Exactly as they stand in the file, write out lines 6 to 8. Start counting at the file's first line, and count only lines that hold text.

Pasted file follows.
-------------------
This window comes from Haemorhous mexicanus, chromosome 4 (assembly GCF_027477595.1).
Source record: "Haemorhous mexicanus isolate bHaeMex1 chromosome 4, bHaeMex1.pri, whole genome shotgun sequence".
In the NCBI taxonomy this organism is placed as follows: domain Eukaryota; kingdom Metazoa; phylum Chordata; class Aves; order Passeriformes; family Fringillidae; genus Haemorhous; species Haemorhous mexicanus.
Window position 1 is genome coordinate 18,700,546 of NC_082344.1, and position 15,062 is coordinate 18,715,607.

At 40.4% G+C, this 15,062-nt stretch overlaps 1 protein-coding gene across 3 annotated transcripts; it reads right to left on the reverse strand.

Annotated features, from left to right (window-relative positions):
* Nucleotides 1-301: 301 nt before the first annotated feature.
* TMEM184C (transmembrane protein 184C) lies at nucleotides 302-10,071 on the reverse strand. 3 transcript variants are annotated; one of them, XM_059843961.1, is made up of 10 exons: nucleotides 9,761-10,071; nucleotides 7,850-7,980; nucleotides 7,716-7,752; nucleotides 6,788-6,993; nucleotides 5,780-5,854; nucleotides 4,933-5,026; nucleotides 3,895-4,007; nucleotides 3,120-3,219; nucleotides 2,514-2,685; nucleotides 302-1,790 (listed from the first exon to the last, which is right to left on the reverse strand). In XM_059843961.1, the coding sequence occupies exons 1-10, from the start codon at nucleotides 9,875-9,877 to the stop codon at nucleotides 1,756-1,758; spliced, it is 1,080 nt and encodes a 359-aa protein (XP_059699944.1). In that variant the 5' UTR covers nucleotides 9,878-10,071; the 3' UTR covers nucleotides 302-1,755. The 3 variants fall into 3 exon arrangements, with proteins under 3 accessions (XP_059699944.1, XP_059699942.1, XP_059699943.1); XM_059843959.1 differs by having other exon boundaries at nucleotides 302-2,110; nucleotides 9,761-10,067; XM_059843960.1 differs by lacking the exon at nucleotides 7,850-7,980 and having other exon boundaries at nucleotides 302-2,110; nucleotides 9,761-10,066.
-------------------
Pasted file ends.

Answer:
Annotated features, from left to right (window-relative positions):
* Nucleotides 1-301: 301 nt before the first annotated feature.
* TMEM184C (transmembrane protein 184C) lies at nucleotides 302-10,071 on the reverse strand. 3 transcript variants are annotated; one of them, XM_059843961.1, is made up of 10 exons: nucleotides 9,761-10,071; nucleotides 7,850-7,980; nucleotides 7,716-7,752; nucleotides 6,788-6,993; nucleotides 5,780-5,854; nucleotides 4,933-5,026; nucleotides 3,895-4,007; nucleotides 3,120-3,219; nucleotides 2,514-2,685; nucleotides 302-1,790 (listed from the first exon to the last, which is right to left on the reverse strand). In XM_059843961.1, the coding sequence occupies exons 1-10, from the start codon at nucleotides 9,875-9,877 to the stop codon at nucleotides 1,756-1,758; spliced, it is 1,080 nt and encodes a 359-aa protein (XP_059699944.1). In that variant the 5' UTR covers nucleotides 9,878-10,071; the 3' UTR covers nucleotides 302-1,755. The 3 variants fall into 3 exon arrangements, with proteins under 3 accessions (XP_059699944.1, XP_059699942.1, XP_059699943.1); XM_059843959.1 differs by having other exon boundaries at nucleotides 302-2,110; nucleotides 9,761-10,067; XM_059843960.1 differs by lacking the exon at nucleotides 7,850-7,980 and having other exon boundaries at nucleotides 302-2,110; nucleotides 9,761-10,066.